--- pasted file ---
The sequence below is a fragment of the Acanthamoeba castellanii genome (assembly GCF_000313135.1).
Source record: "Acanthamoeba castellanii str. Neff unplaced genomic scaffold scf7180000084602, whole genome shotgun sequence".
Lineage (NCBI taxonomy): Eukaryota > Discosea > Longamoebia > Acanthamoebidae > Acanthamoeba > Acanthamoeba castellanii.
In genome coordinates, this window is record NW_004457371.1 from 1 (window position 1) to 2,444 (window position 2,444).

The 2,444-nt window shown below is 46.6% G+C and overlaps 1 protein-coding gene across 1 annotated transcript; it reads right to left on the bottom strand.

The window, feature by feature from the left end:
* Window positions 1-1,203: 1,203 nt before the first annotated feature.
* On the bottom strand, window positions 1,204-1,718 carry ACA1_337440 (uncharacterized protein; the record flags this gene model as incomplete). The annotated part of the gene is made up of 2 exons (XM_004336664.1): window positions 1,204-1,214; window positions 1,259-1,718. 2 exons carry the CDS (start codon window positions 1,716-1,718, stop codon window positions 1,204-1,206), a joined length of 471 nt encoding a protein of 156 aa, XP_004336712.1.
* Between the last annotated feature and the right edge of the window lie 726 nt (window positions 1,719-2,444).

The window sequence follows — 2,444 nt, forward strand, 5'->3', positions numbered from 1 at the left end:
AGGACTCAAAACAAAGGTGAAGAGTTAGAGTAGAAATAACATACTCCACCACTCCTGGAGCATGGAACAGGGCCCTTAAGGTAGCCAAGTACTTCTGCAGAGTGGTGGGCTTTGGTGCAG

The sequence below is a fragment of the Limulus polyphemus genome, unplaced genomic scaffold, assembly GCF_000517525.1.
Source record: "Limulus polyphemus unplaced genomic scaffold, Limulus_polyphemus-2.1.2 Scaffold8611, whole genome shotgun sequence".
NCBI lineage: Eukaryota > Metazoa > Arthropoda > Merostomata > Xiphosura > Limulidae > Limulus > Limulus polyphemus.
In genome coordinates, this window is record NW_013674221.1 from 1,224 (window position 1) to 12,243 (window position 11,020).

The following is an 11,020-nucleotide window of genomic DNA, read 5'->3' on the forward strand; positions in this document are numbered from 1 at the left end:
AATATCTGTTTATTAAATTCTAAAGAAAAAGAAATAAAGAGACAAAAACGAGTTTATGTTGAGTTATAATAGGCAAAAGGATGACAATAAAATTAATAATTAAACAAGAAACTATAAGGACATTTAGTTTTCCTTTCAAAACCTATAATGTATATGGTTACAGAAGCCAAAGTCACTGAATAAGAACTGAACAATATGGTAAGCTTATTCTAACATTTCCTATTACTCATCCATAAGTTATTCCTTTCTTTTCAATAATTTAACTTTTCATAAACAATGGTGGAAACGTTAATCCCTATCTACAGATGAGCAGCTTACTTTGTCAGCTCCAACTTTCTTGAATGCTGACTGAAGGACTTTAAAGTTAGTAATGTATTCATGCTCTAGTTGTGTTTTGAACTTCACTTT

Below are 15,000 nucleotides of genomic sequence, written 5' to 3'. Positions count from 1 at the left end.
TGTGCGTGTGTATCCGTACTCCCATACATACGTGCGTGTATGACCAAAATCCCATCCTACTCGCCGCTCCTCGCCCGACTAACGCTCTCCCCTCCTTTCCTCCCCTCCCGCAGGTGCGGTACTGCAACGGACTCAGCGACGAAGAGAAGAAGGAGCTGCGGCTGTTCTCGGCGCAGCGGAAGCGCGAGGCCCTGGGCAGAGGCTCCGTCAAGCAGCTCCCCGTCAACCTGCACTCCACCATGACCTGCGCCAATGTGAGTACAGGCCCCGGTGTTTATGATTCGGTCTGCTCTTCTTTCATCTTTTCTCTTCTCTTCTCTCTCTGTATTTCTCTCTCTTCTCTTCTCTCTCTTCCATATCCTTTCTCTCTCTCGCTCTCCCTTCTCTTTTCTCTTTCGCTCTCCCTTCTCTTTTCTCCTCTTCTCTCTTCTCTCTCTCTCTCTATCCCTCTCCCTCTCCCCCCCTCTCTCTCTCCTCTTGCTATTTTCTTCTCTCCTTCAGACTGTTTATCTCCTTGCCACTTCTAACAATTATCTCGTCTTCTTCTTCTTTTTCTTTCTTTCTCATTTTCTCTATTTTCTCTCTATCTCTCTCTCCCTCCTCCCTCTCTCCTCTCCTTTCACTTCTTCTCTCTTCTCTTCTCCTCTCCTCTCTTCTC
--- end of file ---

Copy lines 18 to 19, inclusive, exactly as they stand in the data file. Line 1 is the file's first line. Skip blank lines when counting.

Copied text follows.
Below are 15,000 nucleotides of genomic sequence, written 5' to 3'. Positions count from 1 at the left end.
TGTGCGTGTGTATCCGTACTCCCATACATACGTGCGTGTATGACCAAAATCCCATCCTACTCGCCGCTCCTCGCCCGACTAACGCTCTCCCCTCCTTTCCTCCCCTCCCGCAGGTGCGGTACTGCAACGGACTCAGCGACGAAGAGAAGAAGGAGCTGCGGCTGTTCTCGGCGCAGCGGAAGCGCGAGGCCCTGGGCAGAGGCTCCGTCAAGCAGCTCCCCGTCAACCTGCACTCCACCATGACCTGCGCCAATGTGAGTACAGGCCCCGGTGTTTATGATTCGGTCTGCTCTTCTTTCATCTTTTCTCTTCTCTTCTCTCTCTGTATTTCTCTCTCTTCTCTTCTCTCTCTTCCATATCCTTTCTCTCTCTCGCTCTCCCTTCTCTTTTCTCTTTCGCTCTCCCTTCTCTTTTCTCCTCTTCTCTCTTCTCTCTCTCTCTCTATCCCTCTCCCTCTCCCCCCCTCTCTCTCTCCTCTTGCTATTTTCTTCTCTCCTTCAGACTGTTTATCTCCTTGCCACTTCTAACAATTATCTCGTCTTCTTCTTCTTTTTCTTTCTTTCTCATTTTCTCTATTTTCTCTCTATCTCTCTCTCCCTCCTCCCTCTCTCCTCTCCTTTCACTTCTTCTCTCTTCTCTTCTCCTCTCCTCTCTTCTC